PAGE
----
Digital Broadcasting

Digital Broadcasting

Policy and Practice in the Americas, Europe and Japan

Edited by Martin Cave and Kiyoshi Nakamura

Digital television is transforming both broadcasting and, as a result of convergence, the larger world of communications. The impending analogue switch-off will have a major impact on households all over the developed world. Digital Broadcasting considers the effects of digital television on the availability, price and nature of broadcast services in the Americas, Europe and Japan. It shows how this depends upon what platforms – cable, satellite, fixed or wireless broadband – countries have available for use and also upon government policies and regulatory interventions.

Chapter 12: Platforms for the Development of Digital Television Broadcasting and the Internet

Hajime Oniki

Subjects: economics and finance, public sector economics, innovation and technology, technology and ict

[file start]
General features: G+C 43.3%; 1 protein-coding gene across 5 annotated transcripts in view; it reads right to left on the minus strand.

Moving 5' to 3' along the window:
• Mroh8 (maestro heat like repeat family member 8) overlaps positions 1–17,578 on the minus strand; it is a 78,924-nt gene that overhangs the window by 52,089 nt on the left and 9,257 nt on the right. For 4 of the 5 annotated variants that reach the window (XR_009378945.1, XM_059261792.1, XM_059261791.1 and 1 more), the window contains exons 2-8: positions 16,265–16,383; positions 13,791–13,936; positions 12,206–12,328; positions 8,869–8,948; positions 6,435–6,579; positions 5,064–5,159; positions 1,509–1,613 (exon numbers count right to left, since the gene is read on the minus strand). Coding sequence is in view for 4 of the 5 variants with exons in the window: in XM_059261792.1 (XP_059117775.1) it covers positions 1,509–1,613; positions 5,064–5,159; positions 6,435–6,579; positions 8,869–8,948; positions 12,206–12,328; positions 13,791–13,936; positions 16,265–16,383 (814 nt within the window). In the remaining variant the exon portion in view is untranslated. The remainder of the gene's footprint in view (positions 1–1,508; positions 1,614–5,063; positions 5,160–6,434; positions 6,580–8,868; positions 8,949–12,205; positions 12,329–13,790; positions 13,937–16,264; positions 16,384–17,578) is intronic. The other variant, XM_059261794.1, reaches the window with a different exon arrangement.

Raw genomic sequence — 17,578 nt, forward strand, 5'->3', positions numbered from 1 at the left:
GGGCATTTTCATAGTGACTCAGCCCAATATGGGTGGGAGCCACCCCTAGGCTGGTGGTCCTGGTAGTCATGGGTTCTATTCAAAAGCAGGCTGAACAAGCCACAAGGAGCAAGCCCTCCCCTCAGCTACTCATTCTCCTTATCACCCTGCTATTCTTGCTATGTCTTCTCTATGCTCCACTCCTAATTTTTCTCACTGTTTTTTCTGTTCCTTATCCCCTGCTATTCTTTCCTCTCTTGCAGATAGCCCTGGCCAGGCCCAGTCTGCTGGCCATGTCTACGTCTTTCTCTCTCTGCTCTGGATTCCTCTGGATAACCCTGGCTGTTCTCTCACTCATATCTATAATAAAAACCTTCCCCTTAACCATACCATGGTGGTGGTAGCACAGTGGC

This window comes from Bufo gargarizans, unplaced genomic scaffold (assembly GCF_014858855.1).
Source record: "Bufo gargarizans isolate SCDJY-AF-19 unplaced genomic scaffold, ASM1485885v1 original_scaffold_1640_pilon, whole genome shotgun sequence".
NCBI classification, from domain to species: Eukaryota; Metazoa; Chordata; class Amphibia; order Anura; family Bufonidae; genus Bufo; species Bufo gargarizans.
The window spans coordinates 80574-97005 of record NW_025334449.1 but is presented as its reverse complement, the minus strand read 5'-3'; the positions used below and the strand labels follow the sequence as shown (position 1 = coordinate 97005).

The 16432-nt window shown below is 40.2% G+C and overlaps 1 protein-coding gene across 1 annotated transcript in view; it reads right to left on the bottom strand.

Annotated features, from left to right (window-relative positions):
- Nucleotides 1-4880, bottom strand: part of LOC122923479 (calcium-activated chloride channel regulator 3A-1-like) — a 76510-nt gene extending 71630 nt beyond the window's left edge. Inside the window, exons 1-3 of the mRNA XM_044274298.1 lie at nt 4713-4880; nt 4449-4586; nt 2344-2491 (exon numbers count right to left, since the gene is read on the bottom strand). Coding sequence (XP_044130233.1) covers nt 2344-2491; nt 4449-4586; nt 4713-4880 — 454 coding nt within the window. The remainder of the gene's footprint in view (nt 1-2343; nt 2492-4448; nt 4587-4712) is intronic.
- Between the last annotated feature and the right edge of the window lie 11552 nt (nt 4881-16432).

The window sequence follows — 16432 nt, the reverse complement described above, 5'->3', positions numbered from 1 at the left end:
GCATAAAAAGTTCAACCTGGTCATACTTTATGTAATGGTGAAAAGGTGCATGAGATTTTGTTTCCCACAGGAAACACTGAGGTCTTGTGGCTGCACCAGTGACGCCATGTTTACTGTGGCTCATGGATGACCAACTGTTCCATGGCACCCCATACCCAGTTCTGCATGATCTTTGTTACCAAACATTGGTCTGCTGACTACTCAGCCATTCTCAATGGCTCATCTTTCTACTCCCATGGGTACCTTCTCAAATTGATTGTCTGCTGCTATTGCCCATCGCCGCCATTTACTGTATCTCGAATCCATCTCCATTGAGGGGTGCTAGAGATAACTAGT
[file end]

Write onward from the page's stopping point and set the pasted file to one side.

Hajime Oniki INTRODUCTION In Japan, digital television (DTV) for terrestrial broadcasts was introduced in December 2003. Due to historical, political, and other reasons, the introduction of DTV is considered merely as a replacement for analogue with digital content; there has been little discussion regarding its impact on business practices and industry structure. Accordingly, the benefits of DTV are said to be those of technical improvements such as spectrum saving, noise prevention, finer images (HDTV), and multi-channel capability. The impact of the digitization of television, however, will reach far beyond those technical improvements for at least two reasons. First, it can increase viewer satisfaction by expanding their choices with regard to the timing of watching programmes.1 Further, it is now possible to increase the usefulness of the content to consumers by processing it with computer and storage technologies. DTV programmes may be used and reused, with possible modifications, for educational, cultural, business, and other activities.2 The potential benefits from this are so great that it is impossible to imagine them at present.3 Second, DTV has provided the possibility for television to compete and/or co-ordinate with the Internet. In short, the Internet is a system for transmitting digital information on a global scale. DTV is a system for broadcasting digital information. It is evident that DTV and the Internet can and should work closely together for the benefit of society. However, because of certain historical reasons, DTV and the Internet at the present time are still two mutually...

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